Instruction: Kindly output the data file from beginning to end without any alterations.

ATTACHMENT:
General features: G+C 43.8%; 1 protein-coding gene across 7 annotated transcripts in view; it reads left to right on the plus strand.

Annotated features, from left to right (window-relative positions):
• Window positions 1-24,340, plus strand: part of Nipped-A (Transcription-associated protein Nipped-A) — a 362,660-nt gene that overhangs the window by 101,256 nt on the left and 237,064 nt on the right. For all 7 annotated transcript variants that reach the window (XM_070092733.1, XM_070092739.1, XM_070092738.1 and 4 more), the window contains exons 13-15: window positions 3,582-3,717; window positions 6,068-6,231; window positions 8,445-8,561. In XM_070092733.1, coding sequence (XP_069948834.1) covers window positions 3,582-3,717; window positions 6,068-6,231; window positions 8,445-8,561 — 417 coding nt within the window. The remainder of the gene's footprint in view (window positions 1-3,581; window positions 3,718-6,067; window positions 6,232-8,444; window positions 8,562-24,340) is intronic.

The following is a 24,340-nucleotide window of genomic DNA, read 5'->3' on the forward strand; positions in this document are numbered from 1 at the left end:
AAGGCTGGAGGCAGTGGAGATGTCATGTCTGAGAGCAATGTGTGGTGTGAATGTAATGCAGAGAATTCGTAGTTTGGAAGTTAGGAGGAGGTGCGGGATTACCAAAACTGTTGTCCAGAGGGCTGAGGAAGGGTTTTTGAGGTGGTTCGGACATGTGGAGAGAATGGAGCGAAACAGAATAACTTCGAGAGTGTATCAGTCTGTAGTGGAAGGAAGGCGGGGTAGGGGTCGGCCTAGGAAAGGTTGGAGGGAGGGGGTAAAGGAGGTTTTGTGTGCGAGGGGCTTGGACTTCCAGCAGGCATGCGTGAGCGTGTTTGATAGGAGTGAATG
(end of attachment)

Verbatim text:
General features: G+C 43.8%; 1 protein-coding gene across 7 annotated transcripts in view; it reads left to right on the plus strand.

Annotated features, from left to right (window-relative positions):
• Window positions 1-24,340, plus strand: part of Nipped-A (Transcription-associated protein Nipped-A) — a 362,660-nt gene that overhangs the window by 101,256 nt on the left and 237,064 nt on the right. For all 7 annotated transcript variants that reach the window (XM_070092733.1, XM_070092739.1, XM_070092738.1 and 4 more), the window contains exons 13-15: window positions 3,582-3,717; window positions 6,068-6,231; window positions 8,445-8,561. In XM_070092733.1, coding sequence (XP_069948834.1) covers window positions 3,582-3,717; window positions 6,068-6,231; window positions 8,445-8,561 — 417 coding nt within the window. The remainder of the gene's footprint in view (window positions 1-3,581; window positions 3,718-6,067; window positions 6,232-8,444; window positions 8,562-24,340) is intronic.

The following is a 24,340-nucleotide window of genomic DNA, read 5'->3' on the forward strand; positions in this document are numbered from 1 at the left end:
AAGGCTGGAGGCAGTGGAGATGTCATGTCTGAGAGCAATGTGTGGTGTGAATGTAATGCAGAGAATTCGTAGTTTGGAAGTTAGGAGGAGGTGCGGGATTACCAAAACTGTTGTCCAGAGGGCTGAGGAAGGGTTTTTGAGGTGGTTCGGACATGTGGAGAGAATGGAGCGAAACAGAATAACTTCGAGAGTGTATCAGTCTGTAGTGGAAGGAAGGCGGGGTAGGGGTCGGCCTAGGAAAGGTTGGAGGGAGGGGGTAAAGGAGGTTTTGTGTGCGAGGGGCTTGGACTTCCAGCAGGCATGCGTGAGCGTGTTTGATAGGAGTGAATG